An economic development campaign in Georgian-controlled areas of the breakaway region of South Ossetia is being touted as the latest vehicle for promoting a political settlement in conflict zone.
For Dmitri Sanakoyev, the de facto leader of the region's Georgian-controlled territories, the development program is part of his overall strategy to unite South Ossetia within a Georgian federation. "We want a united Ossetian federation. Our aim is for Georgia to recognize the federative agreement," Sanakoyev stated in a recent interview with EurasiaNet in his headquarters in a revamped hospital, surrounded by well-armed police, in the Georgian-controlled village of Kurta, several kilometers north of the South Ossetian capital, Tskhinvali. "And unlike [de facto South Ossetia President Eduard] Kokoiti, we want to show people that life can be better without war."
The hope is that the sight of infrastructure improvements and new businesses in the Georgian-controlled portions of South Ossetia will prompt residents in the region's Ossetian-controlled areas to push the separatist leadership to accept a Tbilisi-backed political deal, under which South Ossetia would operate as an autonomous part of a Georgian federation.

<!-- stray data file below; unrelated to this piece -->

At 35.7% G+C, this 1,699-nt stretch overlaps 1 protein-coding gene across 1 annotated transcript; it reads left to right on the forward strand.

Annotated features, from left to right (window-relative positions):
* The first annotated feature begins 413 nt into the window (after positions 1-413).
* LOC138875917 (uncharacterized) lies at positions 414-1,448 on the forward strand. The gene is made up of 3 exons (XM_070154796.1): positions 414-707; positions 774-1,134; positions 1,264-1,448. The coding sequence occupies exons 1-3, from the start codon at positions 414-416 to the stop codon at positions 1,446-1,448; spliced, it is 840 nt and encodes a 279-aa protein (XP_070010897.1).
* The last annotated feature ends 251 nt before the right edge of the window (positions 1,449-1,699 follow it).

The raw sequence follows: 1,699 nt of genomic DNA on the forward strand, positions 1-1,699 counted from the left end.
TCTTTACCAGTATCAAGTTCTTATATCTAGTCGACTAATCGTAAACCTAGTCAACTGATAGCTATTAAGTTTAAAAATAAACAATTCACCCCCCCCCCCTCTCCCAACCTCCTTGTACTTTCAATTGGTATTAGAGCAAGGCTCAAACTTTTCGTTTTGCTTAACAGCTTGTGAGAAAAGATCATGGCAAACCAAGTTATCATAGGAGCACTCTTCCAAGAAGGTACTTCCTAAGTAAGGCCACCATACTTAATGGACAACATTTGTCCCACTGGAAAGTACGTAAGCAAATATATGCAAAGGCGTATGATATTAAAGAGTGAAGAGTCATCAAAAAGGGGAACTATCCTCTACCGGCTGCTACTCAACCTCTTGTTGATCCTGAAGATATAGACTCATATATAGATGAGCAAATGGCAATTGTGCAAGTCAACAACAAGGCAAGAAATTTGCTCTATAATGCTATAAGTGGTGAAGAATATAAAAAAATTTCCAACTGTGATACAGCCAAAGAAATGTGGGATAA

Economic development has been a recurring theme for Sanakoyev, a former de facto prime minister and defense minister of South Ossetia, and his supporters since he began campaigning in so-called "alternative" presidential elections held last November in the breakaway region's Georgian-controlled territories. [For background see the Eurasia Insight archive]. The poll also featured a referendum on holding talks with Georgia about setting up a federation with autonomy for South Ossetia. The region's separatist leadership in Tskhinvali, however, has dismissed Sanakoyev's election and the referendum as part of a Tbilisi ploy to regain control over all of South Ossetia. Both votes were unrecognized by the international community. [For background see the Eurasia Insight archive].
The development campaign, which dovetails with a recent show of interest by the Georgian government and businesses in developing Georgian-controlled South Ossetia, is likely to be no less controversial. Georgian President Mikheil Saakashvili himself has promoted the campaign lately. On February 12, the president visited a school in Kurta to stump for developing an ethnicity-blind Georgian patriotism. In January, Saakashvili visited the village of Tamarasheni, about one kilometer from Tskhinvali, to express his determination to improve the region's infrastructure.